Readers’ wildlife photographs

Don’t worry: I have all the photos people sent me when I was in Poland (I’m back now).  They will appear in time—at least the good photos—but today we must have some photos of Stephen Barnard from Idaho. He has a backlog, too, but these just came, and are lovely. His notes are indented:

There were more than thirty Sandhill Cranes (Grus canadensis) in the newly cut alfalfa field today and they were making quite a racket. They gather into large groups before migration.







As a lagniappe, one of the Bald Eagle (Haliaeetus leucocephalus) fledglings was hanging out by the ponds.


And a landscape:

Smoke from the Pioneer Fire, over 100 miles away, looking north to the Wood River Valley.




  1. Posted August 17, 2016 at 7:54 am | Permalink

    Beautiful photos Stephen! I love the Sandhill Cranes. We get lots of them around here (Minnesota, Wisconsin) now too.

  2. Randall Schenck
    Posted August 17, 2016 at 7:56 am | Permalink

    Very good photos of those cranes. You certainly don’t need a visit to the gathering in Nebraska to see Sandhills.

  3. Mark Sturtevant
    Posted August 17, 2016 at 8:04 am | Permalink

    Thanks, Stephen! These are really good photos. I am dimly realizing that the cranes we kept seeing in northern Michigan last year were probably Sandhills.

    • Posted August 18, 2016 at 8:42 am | Permalink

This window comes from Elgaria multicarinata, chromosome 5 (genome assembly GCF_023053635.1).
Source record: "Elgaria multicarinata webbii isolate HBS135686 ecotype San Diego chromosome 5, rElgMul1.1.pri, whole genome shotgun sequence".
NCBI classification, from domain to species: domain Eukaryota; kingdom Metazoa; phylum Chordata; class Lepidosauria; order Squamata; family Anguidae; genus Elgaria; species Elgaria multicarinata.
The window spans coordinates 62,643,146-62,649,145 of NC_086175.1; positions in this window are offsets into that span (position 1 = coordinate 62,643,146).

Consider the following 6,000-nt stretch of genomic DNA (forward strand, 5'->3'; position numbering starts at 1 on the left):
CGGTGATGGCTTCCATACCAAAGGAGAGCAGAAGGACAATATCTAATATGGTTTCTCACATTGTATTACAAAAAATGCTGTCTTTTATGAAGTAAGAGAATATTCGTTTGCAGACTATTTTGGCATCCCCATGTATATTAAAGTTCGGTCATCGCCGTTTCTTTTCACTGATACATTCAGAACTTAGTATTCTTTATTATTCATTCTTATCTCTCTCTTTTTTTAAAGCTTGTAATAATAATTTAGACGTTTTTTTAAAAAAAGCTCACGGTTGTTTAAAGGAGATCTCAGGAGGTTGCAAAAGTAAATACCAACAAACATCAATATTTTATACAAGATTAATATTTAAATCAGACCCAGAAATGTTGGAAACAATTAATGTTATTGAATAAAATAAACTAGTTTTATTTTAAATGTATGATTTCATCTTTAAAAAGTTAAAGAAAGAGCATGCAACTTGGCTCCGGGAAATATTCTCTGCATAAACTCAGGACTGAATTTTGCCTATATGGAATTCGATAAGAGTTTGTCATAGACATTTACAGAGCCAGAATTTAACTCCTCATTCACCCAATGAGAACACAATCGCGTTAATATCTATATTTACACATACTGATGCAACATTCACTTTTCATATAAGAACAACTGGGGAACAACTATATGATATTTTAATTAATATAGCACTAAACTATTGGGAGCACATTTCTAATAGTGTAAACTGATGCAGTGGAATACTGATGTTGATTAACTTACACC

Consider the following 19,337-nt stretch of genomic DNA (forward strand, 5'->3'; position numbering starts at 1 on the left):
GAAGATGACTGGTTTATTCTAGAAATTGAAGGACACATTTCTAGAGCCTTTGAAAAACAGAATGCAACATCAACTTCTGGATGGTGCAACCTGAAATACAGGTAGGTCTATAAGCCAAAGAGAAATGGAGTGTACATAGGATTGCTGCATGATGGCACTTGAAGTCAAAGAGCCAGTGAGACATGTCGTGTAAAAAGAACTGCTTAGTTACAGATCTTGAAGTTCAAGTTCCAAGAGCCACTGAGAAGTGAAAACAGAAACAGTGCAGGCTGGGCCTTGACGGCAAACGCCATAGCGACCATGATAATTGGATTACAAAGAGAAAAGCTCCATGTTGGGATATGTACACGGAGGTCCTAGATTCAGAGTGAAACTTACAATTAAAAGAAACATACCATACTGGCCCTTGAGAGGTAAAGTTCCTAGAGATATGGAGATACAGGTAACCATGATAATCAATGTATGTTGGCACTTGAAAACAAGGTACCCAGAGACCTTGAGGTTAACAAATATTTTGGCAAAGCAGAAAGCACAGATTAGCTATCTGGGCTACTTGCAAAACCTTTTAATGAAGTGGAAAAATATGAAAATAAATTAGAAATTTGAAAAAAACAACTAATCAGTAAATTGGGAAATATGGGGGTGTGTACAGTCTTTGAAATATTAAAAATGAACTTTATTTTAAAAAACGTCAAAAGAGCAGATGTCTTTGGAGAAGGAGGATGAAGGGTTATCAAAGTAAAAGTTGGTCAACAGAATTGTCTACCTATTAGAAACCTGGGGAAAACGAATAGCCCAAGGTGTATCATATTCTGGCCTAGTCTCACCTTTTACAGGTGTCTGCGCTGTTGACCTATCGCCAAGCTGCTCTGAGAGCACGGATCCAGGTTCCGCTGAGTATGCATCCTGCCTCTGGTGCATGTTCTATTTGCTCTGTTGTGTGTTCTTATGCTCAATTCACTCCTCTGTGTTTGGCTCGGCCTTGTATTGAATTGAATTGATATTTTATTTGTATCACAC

Almost certainly, though there are now a reasonable number of Whooping Cranes alive.

  4. keith cook ±
    Posted August 17, 2016 at 1:29 pm | Permalink

    Very nice, particularly liked the Wood RiverValley shot.

  5. Kevin
    Posted August 17, 2016 at 2:09 pm | Permalink

    Landscape is fantastic.

  6. Posted August 17, 2016 at 4:54 pm | Permalink

    Thanks very much, Stephen, for your fantastic photos!. Isn’t it strange that there is neither fish nor fowl nor nightjar discernible in the landscape shot?!🙂

  7. Larry
    Posted August 17, 2016 at 8:17 pm | Permalink

    Beautiful landscape. Wow.

  8. Barbara Radcliffe
    Posted August 17, 2016 at 11:42 pm | Permalink

    Thank you Stephen. Great photos as usual!
    What is the current conservation status of the sandhill crane? I seem to recall that they were previously critically endangered.
    Has this improved?

    • JohnnieCanuck
      Posted August 18, 2016 at 12:50 am | Permalink

      It depends on the subspecies.
      The Lesser Sandhill Crane Grus canadensis canadensis comes in at 400,000+ members and is Least Concern.
      The one you may be thinking of is the Greater Sandhill Crane Grus c. tabida, which by 1940 was down to 1000 individuals and has recovered to about 100,000.
      There are various other subspecies with much smaller numbers, including some that do not migrate and are at risk.

      All this courtesy of Wikipedia.

  9. Stephen Barnard
    Posted August 18, 2016 at 8:52 am | Permalink

    Thanks for the compliments.

    The landscape is an HDR combination of three photos at +/- 1 ev. The evening sun filtered by the smoke casts a strange light on the foreground and accentuates the recession of the mountains, giving the photo, I think, an other worldly, even menacing quality. There’s certainly a bird in there somewhere. Find it!🙂

    Regarding the cranes, there are quite a few here. I have a few photos of crane chicks (called colts), but none of good quality. Whenever I get close to one it hides in the alfalfa.

%d bloggers like this: